NFL teams take a look at LSU Pro Day

More than 100 NFL general managers, coaches, scouts and other front office personnel rolled onto the LSU campus for Pro Day on Wednesday to check out what should be a record crop of draft picks this spring from the Tigers’ football program.

They already know a lot, of course, about four former Tigers projected to go in the first two rounds of the April 25-27 draft: defensive ends Barkevious Mingo and Sam Montgomery, inside linebacker Kevin Minter, and free safety Eric Reid.

Wednesday was more about players who were trying to improve their draft stock in the familiar surroundings of the LSU indoor facility rather than the NFL Combine — like defensive end Lavar Edwards, running back Michael Ford and cornerback Tharold Simon.

And wide receiver Russell Shepard, who wasn’t among the 13 former LSU players invited to the combine workouts last month.

While Mingo, Montgomery, Minter and Reid passed on parts of the four-hour event, others embraced the opportunity to make their last big push to impress before teams start stacking their draft boards.

As usual, the 40-yard dash was one of the featured events; and Minter, Reid, Edwards and Ford were among those who improved their 40 times from the combine.

Mingo, who could be a top-10 pick, was among those who didn’t run because he clocked in at 4.58 seconds at the combine — the second-fastest time among defensive ends.

“We have great speed here, and our guys know how to run,” LSU coach Les Miles said. “They’re trained that way.”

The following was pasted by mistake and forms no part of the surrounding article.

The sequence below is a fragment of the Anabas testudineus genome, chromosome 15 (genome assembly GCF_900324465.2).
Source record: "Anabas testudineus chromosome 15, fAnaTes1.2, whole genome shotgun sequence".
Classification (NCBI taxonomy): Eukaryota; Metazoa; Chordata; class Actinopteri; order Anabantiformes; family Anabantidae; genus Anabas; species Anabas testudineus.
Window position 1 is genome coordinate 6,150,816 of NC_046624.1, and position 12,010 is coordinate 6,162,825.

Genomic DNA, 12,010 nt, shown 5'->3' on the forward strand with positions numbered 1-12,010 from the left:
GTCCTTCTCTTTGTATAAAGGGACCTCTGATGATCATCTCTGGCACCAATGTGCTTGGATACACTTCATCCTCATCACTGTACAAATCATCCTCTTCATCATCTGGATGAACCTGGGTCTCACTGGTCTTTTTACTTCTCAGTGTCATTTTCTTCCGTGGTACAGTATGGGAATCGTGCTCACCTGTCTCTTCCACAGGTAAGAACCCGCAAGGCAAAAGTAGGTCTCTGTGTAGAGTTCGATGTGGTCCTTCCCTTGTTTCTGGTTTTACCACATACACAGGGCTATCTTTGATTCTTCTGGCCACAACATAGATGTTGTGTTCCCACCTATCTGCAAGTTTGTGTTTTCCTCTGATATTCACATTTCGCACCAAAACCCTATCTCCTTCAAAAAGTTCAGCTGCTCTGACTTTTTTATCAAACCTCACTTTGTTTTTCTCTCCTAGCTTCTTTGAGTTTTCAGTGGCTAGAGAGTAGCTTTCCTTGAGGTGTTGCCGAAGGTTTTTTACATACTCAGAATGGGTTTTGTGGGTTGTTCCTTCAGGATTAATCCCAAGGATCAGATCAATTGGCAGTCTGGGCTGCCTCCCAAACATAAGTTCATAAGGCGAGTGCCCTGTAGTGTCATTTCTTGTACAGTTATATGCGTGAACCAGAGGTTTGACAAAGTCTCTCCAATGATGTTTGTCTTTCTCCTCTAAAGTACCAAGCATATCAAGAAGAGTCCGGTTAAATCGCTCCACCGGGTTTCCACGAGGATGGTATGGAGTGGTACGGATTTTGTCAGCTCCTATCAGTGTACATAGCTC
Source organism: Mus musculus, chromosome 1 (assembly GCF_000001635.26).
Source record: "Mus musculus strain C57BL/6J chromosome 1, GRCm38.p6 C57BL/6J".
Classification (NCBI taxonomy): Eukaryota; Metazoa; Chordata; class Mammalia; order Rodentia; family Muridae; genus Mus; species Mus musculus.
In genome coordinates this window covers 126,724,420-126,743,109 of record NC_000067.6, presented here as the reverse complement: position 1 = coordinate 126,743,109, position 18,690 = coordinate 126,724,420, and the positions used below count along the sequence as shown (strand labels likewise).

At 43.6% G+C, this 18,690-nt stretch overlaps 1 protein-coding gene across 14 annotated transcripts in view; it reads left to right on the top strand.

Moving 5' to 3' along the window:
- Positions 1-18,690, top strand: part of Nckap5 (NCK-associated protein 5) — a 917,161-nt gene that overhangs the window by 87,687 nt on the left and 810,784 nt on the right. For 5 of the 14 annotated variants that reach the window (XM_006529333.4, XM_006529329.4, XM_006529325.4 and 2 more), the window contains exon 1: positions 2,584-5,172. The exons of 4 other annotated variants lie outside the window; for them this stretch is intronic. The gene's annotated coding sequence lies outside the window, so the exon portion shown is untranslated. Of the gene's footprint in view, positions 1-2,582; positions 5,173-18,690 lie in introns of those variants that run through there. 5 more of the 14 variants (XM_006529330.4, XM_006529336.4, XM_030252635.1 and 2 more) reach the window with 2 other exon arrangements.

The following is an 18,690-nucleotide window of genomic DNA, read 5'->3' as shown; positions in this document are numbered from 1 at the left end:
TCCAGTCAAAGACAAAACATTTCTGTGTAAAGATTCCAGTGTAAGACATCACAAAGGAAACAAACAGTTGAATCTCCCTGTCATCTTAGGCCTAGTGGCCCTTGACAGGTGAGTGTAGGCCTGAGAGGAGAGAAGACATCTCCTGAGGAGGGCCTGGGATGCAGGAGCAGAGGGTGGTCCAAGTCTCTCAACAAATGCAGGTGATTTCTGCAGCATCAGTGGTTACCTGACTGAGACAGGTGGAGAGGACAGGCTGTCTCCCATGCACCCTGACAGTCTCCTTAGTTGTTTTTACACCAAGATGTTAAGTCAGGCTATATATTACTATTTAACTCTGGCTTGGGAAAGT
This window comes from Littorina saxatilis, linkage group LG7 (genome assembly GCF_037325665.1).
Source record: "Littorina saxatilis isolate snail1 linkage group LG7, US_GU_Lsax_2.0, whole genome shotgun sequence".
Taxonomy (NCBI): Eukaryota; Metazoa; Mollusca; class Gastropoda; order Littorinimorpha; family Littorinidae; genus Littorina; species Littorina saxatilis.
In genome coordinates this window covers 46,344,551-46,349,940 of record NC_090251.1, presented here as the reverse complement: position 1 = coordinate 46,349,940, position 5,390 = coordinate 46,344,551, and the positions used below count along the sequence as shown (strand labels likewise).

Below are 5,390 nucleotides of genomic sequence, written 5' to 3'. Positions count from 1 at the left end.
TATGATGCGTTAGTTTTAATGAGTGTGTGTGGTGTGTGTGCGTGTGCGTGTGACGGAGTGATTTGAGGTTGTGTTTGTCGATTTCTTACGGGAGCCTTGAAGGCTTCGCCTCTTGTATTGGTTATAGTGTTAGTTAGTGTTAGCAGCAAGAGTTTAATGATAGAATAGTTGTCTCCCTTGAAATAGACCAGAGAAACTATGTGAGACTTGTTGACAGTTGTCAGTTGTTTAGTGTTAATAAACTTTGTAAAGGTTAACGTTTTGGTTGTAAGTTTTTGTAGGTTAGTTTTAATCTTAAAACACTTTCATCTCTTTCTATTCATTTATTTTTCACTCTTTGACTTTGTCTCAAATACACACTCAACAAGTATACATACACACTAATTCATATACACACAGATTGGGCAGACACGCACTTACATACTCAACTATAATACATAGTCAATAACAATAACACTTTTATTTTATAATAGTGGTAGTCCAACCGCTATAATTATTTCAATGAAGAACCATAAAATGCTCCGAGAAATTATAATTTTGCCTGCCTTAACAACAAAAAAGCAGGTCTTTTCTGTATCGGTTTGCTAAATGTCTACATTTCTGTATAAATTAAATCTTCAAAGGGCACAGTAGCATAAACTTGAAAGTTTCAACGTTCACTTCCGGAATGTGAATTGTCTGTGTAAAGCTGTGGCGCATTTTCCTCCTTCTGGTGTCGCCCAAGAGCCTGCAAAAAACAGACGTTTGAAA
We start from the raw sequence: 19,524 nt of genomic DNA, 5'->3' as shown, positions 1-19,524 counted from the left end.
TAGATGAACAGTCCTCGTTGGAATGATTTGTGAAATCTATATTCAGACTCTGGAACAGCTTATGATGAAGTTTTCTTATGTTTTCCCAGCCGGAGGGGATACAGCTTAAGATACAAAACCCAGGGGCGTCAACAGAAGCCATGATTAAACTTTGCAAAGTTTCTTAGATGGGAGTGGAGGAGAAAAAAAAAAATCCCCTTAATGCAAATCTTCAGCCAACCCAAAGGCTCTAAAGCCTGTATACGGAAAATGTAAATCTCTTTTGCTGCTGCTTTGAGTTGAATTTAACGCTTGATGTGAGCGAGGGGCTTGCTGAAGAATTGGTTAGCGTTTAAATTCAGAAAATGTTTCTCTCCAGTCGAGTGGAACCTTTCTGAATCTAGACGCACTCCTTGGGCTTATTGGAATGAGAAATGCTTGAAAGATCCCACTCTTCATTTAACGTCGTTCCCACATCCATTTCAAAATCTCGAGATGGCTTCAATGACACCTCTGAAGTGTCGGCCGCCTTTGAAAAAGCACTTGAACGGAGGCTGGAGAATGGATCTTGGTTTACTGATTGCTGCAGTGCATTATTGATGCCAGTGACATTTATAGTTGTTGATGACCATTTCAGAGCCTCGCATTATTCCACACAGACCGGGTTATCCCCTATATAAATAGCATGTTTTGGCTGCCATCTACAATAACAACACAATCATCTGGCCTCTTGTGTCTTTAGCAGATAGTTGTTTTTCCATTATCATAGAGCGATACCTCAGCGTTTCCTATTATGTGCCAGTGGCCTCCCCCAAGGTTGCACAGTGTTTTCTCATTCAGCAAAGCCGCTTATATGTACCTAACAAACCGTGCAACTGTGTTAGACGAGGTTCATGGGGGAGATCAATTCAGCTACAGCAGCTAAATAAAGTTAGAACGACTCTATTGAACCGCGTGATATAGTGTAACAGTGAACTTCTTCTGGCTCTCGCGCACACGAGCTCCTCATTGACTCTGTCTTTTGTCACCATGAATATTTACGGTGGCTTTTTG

“I had something to prove out here today,” said Minter, who ran a time of 4.67 seconds after recording a 4.81 at Indianapolis. “I’m not a 4.8 guy, and I proved that today. I could still do a little better, but it’s still way better than a 4.8.”

Minter attributed his improvement to drills he’s been doing with Tony Villani, a Boca Raton, Fla.-based speed coach with XPE Sports.

“The 40 is pretty much all technique. … You can’t just get up and run that,” said Minter, who’s projected as a late first-round or early second-round pick. “You have to know what you’re doing. I had to get back to the fundamentals and work on my steps. It wasn’t much —just training and technique.”

Reid dropped his time from a 4.53 at Indianapolis to 4.50 Wednesday, and Ford ran a swift 4.44 after a 4.50 at the combine.

Likewise, Edwards slightly lowered his time from a 4.80 at the combine to a 4.78, although the first unofficial number he saw was 4.70.

“I wanted to come out and run good today, so I was real happy about that,” he said.

While running faster was one of his goals Wednesday, Edwards, who played in the shadow of Mingo and Montgomery, wanted to show some other aspects of his game during the position workouts conducted by NFL coaches.

“I just wanted to show the scouts and the different teams the things I can do,” he said. “I don’t look at it as trying to redeem myself because I was playing behind those two guys. I just needed to work hard and show the scouts what I can do.

“I think I can improve on everything going into the draft ... just my game in its entirety. When I get my chance, I have to make the best of it, and I thought I did that today.”

Shepard believes he did that as well — in more ways than one, actually.

He had a vertical leap of 381/2 inches before producing an official time of 4.51 seconds in the 40 after unofficial times of 4.44 and 4.47.

After working with the wide receivers during position drills, Shepard was more than willing to line up with the defensive backs — including Reid and cornerbacks Simon and Tyrann Mathieu — after about five teams asked him to give it a try.

“I felt like I did pretty good, I did some receiving drills and defensive back drills and then caught punts and kickoffs,” said Shepard, who never played defensive back in high school. “I wanted to show them that I can do a little bit of everything.

“That was my first time backpedaling. I’ve watched Tyrann and (former LSU All-American) Patrick (Peterson) do it, so I know how it’s done. For my first time, I felt I was decent. I just need repetitions and just keep getting better at it.”

“I think there’s a number of things Russell can be,” Miles said. “He’s a talented guy and he’s got great speed.”